Do the Ravens need to add a veteran edge defender or draft an outside linebacker later this month?
Yes and yes.
You don’t lose a combined 1,185 defensive snaps from Matthew Judon, Yannick Ngakoue, and Jihad Ward and expect to simply replace them with incumbents, especially after Tyus Bowser, Pernell McPhee, and Jaylon Ferguson played a total of 1,302 defensive snaps themselves last season. While Bowser and Ferguson — two players in their mid-20s — will likely see increased workloads in 2021, the injury history of the 32-year-old McPhee would make it unwise to push the limits of the 30.6 snaps per game he played last season if you want him to be both available and effective in December and January.
That’s what makes this week’s free-agent visit of Justin Houston so interesting. His remarkable 22-sack campaign with Kansas City back in 2014 is a distant memory and Pro Football Focus tracked Houston’s pressure rate as the lowest of his career last season, but he’s registered eight or more sacks in each of the last four seasons and played in every game for Indianapolis over the last two years. In other words, there are some fair reasons why he’s still available a month after the start of free agency — especially with a lower salary cap — but the 32-year-old is still capable of helping a defense at a reasonable price and in the right situation, especially if you can reduce the 608 snaps he played last year.
Similar arguments apply to the likes of Melvin Ingram, Jadeveon Clowney, and Everson Griffen, who also carry age or health concerns on the open market at this point.
That’s why general manager Eric DeCosta has proceeded with caution in the quest to add to the outside linebacker position. Having deemed Judon and Ngakoue too expensive relative to their production in the Baltimore defense, DeCosta isn’t about to forfeit the projected 2022 fourth-round compensatory picks he’ll receive for their free-agent departures to sign a veteran if there isn’t sufficient belief in that individual really moving the meter. The third-year general manager showed last year he was willing to be aggressive to add an edge rusher by renting Ngakoue’s services for a 2021 third-round pick in October, but that underwhelming outcome is likely prompting DeCosta to prefer to wait until after the May 3 deadline when unrestricted free-agent signings no longer count against the compensatory formula.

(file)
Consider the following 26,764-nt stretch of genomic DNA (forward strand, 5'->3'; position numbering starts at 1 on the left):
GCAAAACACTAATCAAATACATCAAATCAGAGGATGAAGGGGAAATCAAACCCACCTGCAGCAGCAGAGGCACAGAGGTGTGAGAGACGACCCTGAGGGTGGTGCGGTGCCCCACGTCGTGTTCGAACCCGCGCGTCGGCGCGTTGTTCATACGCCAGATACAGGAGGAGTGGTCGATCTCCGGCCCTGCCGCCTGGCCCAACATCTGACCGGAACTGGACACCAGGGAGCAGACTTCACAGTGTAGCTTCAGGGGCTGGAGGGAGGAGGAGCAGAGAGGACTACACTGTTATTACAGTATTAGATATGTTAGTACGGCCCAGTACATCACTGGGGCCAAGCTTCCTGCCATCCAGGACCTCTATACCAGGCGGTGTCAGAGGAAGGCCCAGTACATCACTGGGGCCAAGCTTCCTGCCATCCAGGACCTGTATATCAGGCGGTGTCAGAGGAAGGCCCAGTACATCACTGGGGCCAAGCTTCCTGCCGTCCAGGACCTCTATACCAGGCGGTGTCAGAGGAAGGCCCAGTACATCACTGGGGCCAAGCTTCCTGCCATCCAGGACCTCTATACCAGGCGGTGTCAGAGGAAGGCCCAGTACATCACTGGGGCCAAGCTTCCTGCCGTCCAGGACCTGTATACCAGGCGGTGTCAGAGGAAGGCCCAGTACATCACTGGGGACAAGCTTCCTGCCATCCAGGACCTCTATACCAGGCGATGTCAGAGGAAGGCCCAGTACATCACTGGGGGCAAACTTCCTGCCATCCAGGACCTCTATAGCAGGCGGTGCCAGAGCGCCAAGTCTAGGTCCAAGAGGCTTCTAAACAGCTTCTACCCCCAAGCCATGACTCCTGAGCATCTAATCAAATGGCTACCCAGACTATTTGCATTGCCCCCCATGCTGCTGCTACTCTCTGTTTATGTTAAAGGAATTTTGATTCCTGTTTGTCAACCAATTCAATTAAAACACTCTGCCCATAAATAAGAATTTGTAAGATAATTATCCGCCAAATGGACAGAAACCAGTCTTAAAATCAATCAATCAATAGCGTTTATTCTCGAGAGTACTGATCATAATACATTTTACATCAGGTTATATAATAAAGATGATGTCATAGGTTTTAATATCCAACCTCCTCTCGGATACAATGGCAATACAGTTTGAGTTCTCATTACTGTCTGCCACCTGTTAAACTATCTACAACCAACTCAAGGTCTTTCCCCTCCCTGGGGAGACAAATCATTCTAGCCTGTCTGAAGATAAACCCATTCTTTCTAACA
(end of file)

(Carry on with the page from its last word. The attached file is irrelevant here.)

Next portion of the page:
That brings us to the draft where the Ravens will dream of finding the next Terrell Suggs, Peter Boulware, or at least another Judon or Za’Darius Smith. Despite plenty of athletic upside, this edge defender class isn’t regarded among the top position groups in this year’s draft, making one wonder if the right prospect will be available for Baltimore with its scheduled 27th or 58th overall picks. That’s not to say someone like Penn State’s Jayson Oweh or Houston’s Payton Turner wouldn’t do the trick for what the Ravens seek, but the board doesn’t always fall as expected and you don’t want to reach for a specific need.
At the same time, there’s no guarantee the aforementioned free agents are going to wait until after the draft, especially if other suitors not attached to compensatory picks come calling. Patience might be DeCosta’s best approach, but it’s accompanied by the risk of coming away empty-handed or with inferior options on both fronts.
For now, the Ravens will trust their process, which includes the coaching style of defensive coordinator Wink Martindale. If we’ve learned anything about his defenses beyond being top-10 caliber units in each of his first three seasons in charge, the Ravens will continue to be aggressive after leading the NFL in blitz rate three straight years, according to Pro Football Reference.
The pass rush has remained a perceived concern for a few years now, but the lucrative resources pumped into the secondary and Martindale’s blitz-heavy approach have kept the defense playing at a championship-caliber level. The sum has remained greater than the individual parts — a Baltimore player hasn’t reached double-digit sacks since Suggs in 2017 — as the defense held explosive Buffalo to just 10 offensive points in last January’s playoff defeat. In fact, the only opponent to consistently exploit the Ravens’ lack of a robust four-man rush has been Patrick Mahomes and Kansas City, the team everyone other than defending Super Bowl champion Tampa Bay has been chasing over the last two years.
Of course, depending on how these next few weeks go, the Ravens’ defensive formula could be tested more than ever after bidding farewell to a pair of former Pro Bowl edge defenders. But DeCosta and Martindale have more than earned the benefit of the doubt in shaping the defense and pass rush.
Odds are the Ravens will still manage to come away with what they need at outside linebacker — even if doubts persist and the individual parts don’t look all that impressive on paper.